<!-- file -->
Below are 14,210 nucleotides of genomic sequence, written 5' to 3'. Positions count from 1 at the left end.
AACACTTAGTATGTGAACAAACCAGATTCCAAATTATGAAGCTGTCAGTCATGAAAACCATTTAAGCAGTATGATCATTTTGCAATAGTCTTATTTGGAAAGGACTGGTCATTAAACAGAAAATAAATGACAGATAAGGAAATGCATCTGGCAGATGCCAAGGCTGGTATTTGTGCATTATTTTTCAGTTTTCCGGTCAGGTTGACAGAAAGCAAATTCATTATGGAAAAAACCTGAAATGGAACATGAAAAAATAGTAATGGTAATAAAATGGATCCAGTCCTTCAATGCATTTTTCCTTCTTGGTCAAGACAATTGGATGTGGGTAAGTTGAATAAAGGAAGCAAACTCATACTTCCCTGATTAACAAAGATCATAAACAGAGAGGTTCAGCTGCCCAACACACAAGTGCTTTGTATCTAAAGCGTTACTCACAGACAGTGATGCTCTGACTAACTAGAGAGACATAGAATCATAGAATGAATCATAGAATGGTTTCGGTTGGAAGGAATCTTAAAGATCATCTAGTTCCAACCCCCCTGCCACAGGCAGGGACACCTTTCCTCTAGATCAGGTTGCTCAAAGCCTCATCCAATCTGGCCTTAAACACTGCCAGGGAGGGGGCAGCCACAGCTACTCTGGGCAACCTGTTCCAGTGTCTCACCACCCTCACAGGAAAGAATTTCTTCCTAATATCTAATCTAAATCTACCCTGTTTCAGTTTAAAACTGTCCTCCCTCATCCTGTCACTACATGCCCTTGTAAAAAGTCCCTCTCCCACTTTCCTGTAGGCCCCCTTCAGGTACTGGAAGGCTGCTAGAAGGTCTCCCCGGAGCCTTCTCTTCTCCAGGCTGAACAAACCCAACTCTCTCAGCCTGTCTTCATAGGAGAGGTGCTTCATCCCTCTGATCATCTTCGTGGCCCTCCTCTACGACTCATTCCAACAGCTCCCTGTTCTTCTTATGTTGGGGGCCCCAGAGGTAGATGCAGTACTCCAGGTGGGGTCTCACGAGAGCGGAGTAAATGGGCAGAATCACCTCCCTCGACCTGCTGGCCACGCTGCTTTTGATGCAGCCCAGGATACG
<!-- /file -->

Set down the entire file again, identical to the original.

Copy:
Below are 14,210 nucleotides of genomic sequence, written 5' to 3'. Positions count from 1 at the left end.
AACACTTAGTATGTGAACAAACCAGATTCCAAATTATGAAGCTGTCAGTCATGAAAACCATTTAAGCAGTATGATCATTTTGCAATAGTCTTATTTGGAAAGGACTGGTCATTAAACAGAAAATAAATGACAGATAAGGAAATGCATCTGGCAGATGCCAAGGCTGGTATTTGTGCATTATTTTTCAGTTTTCCGGTCAGGTTGACAGAAAGCAAATTCATTATGGAAAAAACCTGAAATGGAACATGAAAAAATAGTAATGGTAATAAAATGGATCCAGTCCTTCAATGCATTTTTCCTTCTTGGTCAAGACAATTGGATGTGGGTAAGTTGAATAAAGGAAGCAAACTCATACTTCCCTGATTAACAAAGATCATAAACAGAGAGGTTCAGCTGCCCAACACACAAGTGCTTTGTATCTAAAGCGTTACTCACAGACAGTGATGCTCTGACTAACTAGAGAGACATAGAATCATAGAATGAATCATAGAATGGTTTCGGTTGGAAGGAATCTTAAAGATCATCTAGTTCCAACCCCCCTGCCACAGGCAGGGACACCTTTCCTCTAGATCAGGTTGCTCAAAGCCTCATCCAATCTGGCCTTAAACACTGCCAGGGAGGGGGCAGCCACAGCTACTCTGGGCAACCTGTTCCAGTGTCTCACCACCCTCACAGGAAAGAATTTCTTCCTAATATCTAATCTAAATCTACCCTGTTTCAGTTTAAAACTGTCCTCCCTCATCCTGTCACTACATGCCCTTGTAAAAAGTCCCTCTCCCACTTTCCTGTAGGCCCCCTTCAGGTACTGGAAGGCTGCTAGAAGGTCTCCCCGGAGCCTTCTCTTCTCCAGGCTGAACAAACCCAACTCTCTCAGCCTGTCTTCATAGGAGAGGTGCTTCATCCCTCTGATCATCTTCGTGGCCCTCCTCTACGACTCATTCCAACAGCTCCCTGTTCTTCTTATGTTGGGGGCCCCAGAGGTAGATGCAGTACTCCAGGTGGGGTCTCACGAGAGCGGAGTAAATGGGCAGAATCACCTCCCTCGACCTGCTGGCCACGCTGCTTTTGATGCAGCCCAGGATACG